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Minnesota governors make 1,400 appointments over a four-year term

Chris Steller//July 7, 2016

Minnesota governors make 1,400 appointments over a four-year term

Chris Steller//July 7, 2016

Gov. Mark Dayton announces on June 28 his appointment of Anne K. McKeig, right, to the state Supreme Court. (Staff photo: Chris Steller)
Gov. Mark Dayton announces on June 28 his appointment of Anne K. McKeig, right, to the state Supreme Court. (Staff photo: Chris Steller)

More than 150 people crowded into Gov. Mark Dayton’s press briefing room June 28. They left few empty chairs and no room to move at the Veterans Service Building in St. Paul, where the governor has his temporary offices during the Capitol restoration.

They were there to witness Dayton’s announcement of one of the biggest appointments he will make as governor. As dozens of recording devices captured the scene — from news crews’ cameras to government staff members’ mobile phones — Dayton revealed that Anne K. McKeig would join the state Supreme Court as associate justice, replacing retiring Associate Justice Christopher Dietzen.

The ceremony and hoopla far exceeded what most of the other 1,400 or so people appointed by a Minnesota governor each four-year term can expect. A case in point was in April, when Dayton reappointed Lonnie Spokely of Nielsville (pop. 90) in Polk County in northwestern Minnesota, as the potato wash plant representative for the Area One Potato Research and Promotion Council.

In between are positions on all manner of boards and commissions, from the Agricultural Chemical Response Compensation Board to the Metropolitan Airports Commission. They total about 130 in all. (That’s about the same number of boards and commissions whose members are appointed by other authorities: the Legislature, state agency commissioners and subcommittees of boards.)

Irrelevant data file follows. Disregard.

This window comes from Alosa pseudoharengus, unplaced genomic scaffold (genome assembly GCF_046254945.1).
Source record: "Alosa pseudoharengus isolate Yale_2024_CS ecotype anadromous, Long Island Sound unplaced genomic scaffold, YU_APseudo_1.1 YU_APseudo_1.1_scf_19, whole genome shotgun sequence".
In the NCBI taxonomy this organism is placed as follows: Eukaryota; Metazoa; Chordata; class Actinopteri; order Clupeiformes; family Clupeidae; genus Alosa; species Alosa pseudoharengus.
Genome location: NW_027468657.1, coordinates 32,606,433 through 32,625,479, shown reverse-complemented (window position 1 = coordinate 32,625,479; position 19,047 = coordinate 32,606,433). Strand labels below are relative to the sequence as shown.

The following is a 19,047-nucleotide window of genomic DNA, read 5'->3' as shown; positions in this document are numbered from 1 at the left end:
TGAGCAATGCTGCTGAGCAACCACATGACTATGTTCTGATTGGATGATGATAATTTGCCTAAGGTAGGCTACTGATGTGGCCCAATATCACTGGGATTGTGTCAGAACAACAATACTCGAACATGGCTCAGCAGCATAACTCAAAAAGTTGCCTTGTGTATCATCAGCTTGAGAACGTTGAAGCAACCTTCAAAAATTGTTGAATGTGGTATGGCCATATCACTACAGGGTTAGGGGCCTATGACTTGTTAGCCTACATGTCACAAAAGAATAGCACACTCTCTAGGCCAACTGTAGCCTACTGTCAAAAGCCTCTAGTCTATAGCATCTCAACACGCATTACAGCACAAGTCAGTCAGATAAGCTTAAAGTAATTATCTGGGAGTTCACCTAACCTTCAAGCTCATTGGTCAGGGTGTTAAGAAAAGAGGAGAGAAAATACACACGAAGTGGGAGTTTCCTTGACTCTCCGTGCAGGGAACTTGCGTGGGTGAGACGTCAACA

Many things about the governor’s appointments vary widely, from judicial appointments that follow a tightly defined process in state statutes, to board and commission appointments which often follow the state’s somewhat more vague law on open appointments.

With particularly high-profile, select appointments such as McKeig’s, Dayton interviews applicants in person. Many others gain his blessing after what the governor terms a “very thorough” vetting by a three-person appointments team on his staff, led by Andrew Olson, who do “a real terrific job of going through very extensive due diligence.”

But in at least one respect, all of the governor’s appointments are equal: Dayton reviews and renders the final decision on every appointment he makes.

“It’s a very, very important part of my job,” Dayton said in an interview. “It’s an awesome responsibility … awe-inspiring because it’s so important.”

The task of Olson’s team to process applications takes on rhythms that cycle annually or stretch across the full length of a four-year gubernatorial term.

The pace of appointments is weighted toward the beginning of the governor’s time in office. The first year of a term, the governor will make about 450 appointments; in the second year, 400; the third, 300; and the fourth, 250.